The BlogTO interview, unedited: “I read on the website that this is part of your Master’s research. Can you tell me a little bit about its academic underpinnings?”

[Fifth in a series. Questions by BlogTO editor Derek Flack for “The Kodachrome Toronto archive” story, published 25 March 2011. Prior instalments: part 1, part 2, part 3, and part 4.]

I read on the website that this is part of your Master’s research. Can you tell me a little bit about its academic underpinnings?

Yorkville, ca. 1968
[photo: F. Ellis Wiley, City of Toronto Archives,
Fonds 124, File 1, Item 115]

Yes. When I pitched the idea to my supervisor, I prefaced how it had little to do with my urban design specialization (on which I’d started to give up due to structural issues within the school). He was actually quite enthusiastic. We discussed its relationship to how we see cities today, without having much hindsight on what the past was really like to the eyes of someone who was living back then.

Even if some of us might remember how the 1980s looked, we also know that buildings which were present back then don’t look the same today. We lose perspective due to our selective memory. It is seldom unbiased the way a photo made at the same time the memory was created might be. So Kodachrome can be useful to see how people used a public space in the past relative to
now. Nathan Phillips Square, ca. 1966, comes to mind. We can hear from our elders about descriptions of the old Yorkville, but we can’t really see through their eyes — try as we might.

While there are plenty of photos of Toronto dating to the 1850s and a slowly increasing stack of movies being digitized, these are typically either black and white, non-Kodachrome colour, or digital. This isn’t a good way to assure comparative consistency over time. A random film used in 1975 that was no longer made in 1981, would make it impossible now to use the same film for comparative purposes. While its processing chemistry was slightly changed twice, Kodachrome remained basically the same film and colour palette in 1939 as it was in 2010.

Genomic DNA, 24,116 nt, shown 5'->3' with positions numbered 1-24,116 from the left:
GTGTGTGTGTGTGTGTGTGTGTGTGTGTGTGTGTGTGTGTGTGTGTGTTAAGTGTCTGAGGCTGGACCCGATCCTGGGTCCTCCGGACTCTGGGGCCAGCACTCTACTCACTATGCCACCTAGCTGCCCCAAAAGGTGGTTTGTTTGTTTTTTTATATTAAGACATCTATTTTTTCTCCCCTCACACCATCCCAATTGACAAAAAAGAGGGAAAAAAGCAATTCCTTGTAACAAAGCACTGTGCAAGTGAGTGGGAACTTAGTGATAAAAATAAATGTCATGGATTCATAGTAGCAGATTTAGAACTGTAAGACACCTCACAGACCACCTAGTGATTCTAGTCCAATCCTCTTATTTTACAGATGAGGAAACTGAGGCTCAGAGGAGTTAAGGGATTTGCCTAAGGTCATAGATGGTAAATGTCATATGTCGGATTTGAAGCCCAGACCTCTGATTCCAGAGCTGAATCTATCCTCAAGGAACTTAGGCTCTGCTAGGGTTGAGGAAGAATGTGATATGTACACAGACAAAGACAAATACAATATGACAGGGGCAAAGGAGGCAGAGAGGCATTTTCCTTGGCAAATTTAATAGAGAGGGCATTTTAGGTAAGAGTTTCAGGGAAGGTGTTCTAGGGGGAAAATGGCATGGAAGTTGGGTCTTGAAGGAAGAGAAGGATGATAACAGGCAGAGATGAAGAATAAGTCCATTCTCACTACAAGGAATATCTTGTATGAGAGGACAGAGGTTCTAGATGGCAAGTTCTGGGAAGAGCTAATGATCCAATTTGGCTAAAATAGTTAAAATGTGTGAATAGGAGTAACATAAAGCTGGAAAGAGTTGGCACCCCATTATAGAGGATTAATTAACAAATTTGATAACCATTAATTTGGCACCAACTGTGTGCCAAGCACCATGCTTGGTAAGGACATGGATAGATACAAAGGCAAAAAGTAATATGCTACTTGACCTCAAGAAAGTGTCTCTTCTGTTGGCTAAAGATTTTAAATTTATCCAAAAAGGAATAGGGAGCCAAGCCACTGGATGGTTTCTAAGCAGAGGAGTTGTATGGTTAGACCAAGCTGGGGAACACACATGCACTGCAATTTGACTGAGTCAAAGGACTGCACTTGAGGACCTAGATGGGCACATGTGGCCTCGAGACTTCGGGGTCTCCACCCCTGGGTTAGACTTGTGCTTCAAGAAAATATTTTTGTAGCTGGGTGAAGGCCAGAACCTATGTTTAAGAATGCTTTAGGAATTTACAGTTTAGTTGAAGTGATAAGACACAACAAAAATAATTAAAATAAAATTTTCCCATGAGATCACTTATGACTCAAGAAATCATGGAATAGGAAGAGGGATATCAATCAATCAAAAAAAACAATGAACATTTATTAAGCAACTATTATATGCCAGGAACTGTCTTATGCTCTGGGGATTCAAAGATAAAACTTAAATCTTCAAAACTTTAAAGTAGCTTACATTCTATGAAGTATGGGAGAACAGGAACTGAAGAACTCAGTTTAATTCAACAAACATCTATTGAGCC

What I am basically doing with this masters SRP — supervised research project — is setting up a Kodachrome archives directory-registry for the city. We presently lack a way to know where Kodachrome media of Toronto is tucked away, and this is really an untapped resource for researchers. To have a solid time-line documented in Kodachrome is to have a far better impression of Toronto’s evolution during its second century. My role here is not so much to analyze or present a critical theory analysis, but rather to index known archives so that other scholars will use for their own specialized topics of concern.

That said, one could draw a direct economic relationship between the Junction area and Kodachrome, in that Kodak Canada’s operations in Mount Dennis was a principal Kodachrome lab for mailed-in rolls from across Canada. Along with everything else Kodak manufactured there, Kodak’s presence, much built from the reputation of Kodachrome, undoubtedly had a positive impact on local economies. The might be a subject worth exploring separately.

What’s key here is having known collections indexed in one place — namely, a searchable directory with basic details about each collection, its availability for viewing, whether it is public or privately owned, and a basic overview for the contents of that collection. Details like individual items may not be included, but it should be clear enough for a researcher to know what to expect if they choose to contact its owner or archives curator for a viewing. If a researcher wants to know more, she or he could get in touch and go from there.

How does this impact scholarly research? Aside from physical subjects like public spaces, architecture, and infrastructure, interdisciplinary fields in urban studies also benefit from this colour record of place, event, or a particular Zeitgeist which swept through Toronto. For example, urban economists and labour historians may examine changes to how the city went from a manufacturing metropolis to the way that service and data economies began to creep in. Sociologists and cultural studies scholars may analyze how people articulated their identity through colour, motion, and deportment, as well as how social interactions have changed over time. For urban growth scholars, the growth and evolution of Toronto’s post-WWII suburbs may be especially intriguing when seen with Kodachrome, given the sense that Kodachrome can look like it was shot last summer — rather than 50 summers ago.

Toronto went from a clamped-down, Orange Order city in 1935 — one highly segregated along class, creed, sex, and colour lines — to an incredibly diverse place we know now. How did these incremental changes appear over time? How did, for instance, Kensington Market reflect that? With Kodachrome, the element of nostalgia, the abstraction of black-and-white, and the anomie of a faded photograph can be set aside for qualitative and solid comparative research.

Kensington Market, ca. 1962
[photo: F. Ellis Wiley, City of Toronto Archives,
Fonds 124, File 7, Item 4]

More to follow.

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